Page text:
Fri September 27, 2013
Seattle May Embrace, Regulate Rideshare Companies
The Seattle City Council is trying to determine how it should handle new rideshare companies that compete with taxis. Council members told a packed meeting Thursday they are leaning towards embracing — and regulating — them.
Rideshare companies are proliferating in Seattle, as evidenced by the number of pink mustached cars on the road. That’s the signature for one of the services, called Lyft. They’re different from taxis and for-hire vehicles in that customers summon and pay them through smartphone apps. And they’re completely unregulated.
What they’re doing is technically a misdemeanor. But Seattle City Councilmember Sally Clark has been hearing from a lot of people who love using them.
“I don’t think the genie’s going back in the bottle,” Clark said. “Even in cities where there have been cease and desist letters, I think that’s been really buying time to have a conversation about what the heck’s going on.”
The council’s Committee on Taxi, For-Hire and Limousine Regulations met to discuss a range of options for interim regulations, from trying to stop the rideshare services to allowing them in with limited regulatory oversight.
Dozens of for-hire and taxi drivers attended the meeting, making it clear the council has a difficult balancing act ahead. “Genie was in a bottle until you guys issued these ‘for hire’ cars,” taxi driver Jagjit Singh told the council. “Now genie’s out. Genie breaking law.”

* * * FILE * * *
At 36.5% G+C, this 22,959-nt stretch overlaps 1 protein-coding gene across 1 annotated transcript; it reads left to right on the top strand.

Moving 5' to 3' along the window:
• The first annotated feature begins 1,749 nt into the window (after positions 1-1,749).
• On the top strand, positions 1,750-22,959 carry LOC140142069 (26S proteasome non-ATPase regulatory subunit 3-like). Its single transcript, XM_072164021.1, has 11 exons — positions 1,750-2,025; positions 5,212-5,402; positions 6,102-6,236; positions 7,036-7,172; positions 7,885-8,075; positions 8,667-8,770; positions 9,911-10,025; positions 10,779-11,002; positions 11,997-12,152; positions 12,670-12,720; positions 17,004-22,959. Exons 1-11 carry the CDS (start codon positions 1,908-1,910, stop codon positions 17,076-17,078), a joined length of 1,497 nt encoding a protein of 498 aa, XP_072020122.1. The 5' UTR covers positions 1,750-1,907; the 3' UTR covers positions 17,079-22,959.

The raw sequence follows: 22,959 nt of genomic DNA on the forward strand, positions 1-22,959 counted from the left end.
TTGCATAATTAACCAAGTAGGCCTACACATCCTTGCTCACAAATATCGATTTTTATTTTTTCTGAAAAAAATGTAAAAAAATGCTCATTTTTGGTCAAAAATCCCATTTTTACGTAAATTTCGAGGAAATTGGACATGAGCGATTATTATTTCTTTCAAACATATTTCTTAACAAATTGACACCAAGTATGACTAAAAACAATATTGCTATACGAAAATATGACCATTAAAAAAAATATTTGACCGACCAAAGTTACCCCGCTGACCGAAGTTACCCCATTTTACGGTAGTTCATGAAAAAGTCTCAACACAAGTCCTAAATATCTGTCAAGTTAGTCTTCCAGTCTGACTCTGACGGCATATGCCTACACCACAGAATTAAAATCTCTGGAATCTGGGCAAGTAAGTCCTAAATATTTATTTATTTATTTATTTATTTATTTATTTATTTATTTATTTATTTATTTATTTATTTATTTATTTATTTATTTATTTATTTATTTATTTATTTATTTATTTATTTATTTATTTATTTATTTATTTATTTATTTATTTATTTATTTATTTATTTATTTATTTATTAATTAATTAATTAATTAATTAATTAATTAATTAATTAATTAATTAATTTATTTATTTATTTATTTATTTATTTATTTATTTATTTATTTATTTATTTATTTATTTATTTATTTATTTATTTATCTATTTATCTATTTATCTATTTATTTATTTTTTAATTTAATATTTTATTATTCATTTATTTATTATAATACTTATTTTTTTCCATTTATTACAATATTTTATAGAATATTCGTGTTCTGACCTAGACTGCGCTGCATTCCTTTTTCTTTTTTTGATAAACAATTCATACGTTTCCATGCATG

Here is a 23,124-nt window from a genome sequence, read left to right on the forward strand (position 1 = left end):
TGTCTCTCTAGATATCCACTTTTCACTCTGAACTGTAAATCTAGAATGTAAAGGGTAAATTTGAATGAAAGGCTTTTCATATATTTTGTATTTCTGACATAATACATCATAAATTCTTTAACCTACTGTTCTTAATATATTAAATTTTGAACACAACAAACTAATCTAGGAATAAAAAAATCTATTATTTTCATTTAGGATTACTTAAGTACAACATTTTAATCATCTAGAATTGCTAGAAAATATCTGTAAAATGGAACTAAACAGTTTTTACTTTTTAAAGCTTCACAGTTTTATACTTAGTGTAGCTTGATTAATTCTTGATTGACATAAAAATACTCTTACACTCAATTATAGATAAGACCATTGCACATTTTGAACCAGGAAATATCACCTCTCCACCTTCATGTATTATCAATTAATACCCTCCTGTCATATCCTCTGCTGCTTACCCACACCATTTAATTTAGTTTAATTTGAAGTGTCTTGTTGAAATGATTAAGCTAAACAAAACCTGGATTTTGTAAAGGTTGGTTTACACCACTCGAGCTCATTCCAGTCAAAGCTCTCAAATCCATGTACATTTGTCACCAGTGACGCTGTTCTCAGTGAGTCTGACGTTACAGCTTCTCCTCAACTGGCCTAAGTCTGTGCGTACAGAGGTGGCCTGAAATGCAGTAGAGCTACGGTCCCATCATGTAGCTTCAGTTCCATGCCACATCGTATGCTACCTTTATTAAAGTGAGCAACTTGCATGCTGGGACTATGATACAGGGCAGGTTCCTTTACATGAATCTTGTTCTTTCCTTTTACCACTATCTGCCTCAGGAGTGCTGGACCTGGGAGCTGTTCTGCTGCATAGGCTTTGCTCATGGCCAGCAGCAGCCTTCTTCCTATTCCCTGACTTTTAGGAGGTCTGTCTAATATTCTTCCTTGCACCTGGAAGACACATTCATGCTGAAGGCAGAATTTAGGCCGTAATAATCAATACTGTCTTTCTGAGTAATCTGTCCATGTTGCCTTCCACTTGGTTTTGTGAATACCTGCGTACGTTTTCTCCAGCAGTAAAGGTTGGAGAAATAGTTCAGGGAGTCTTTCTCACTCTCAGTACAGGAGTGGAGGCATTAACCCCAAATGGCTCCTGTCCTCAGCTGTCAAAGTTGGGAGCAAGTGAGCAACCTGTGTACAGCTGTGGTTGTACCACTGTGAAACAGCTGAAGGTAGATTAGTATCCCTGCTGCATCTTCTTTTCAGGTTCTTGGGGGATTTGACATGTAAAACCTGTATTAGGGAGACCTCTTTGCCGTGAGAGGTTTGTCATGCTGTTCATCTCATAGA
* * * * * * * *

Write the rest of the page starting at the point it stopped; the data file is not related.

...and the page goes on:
He said taxi drivers can’t compete with these new services because of their high costs and regulations. He wants the city to crack down on the competitors. Councilmember Bruce Harrell agreed; he said the direction favored by Clark and fellow committee member Mike O’Brien is too lax on rideshares and does too little to help taxi drivers. “I’d rather try to put the genie a little back in the bottle as we come up with this new regulatory scheme,” Harrell said.
But he’s outnumbered.
Clark and O’Brien said they’re prepared to support a regulatory scheme that includes rideshare services, as long as those drivers get the same training and license as taxi drivers. Council staff will bring a proposal back to the committee in about a month.
Clark said rideshares claim their drivers only work part time. She said the companies are asking for the city’s trust on that issue, and the true impact of the rideshare programs won’t be clear for awhile. But she also said the rideshare companies seem to be creating demand for a new way of getting around, not just taking existing business from taxis.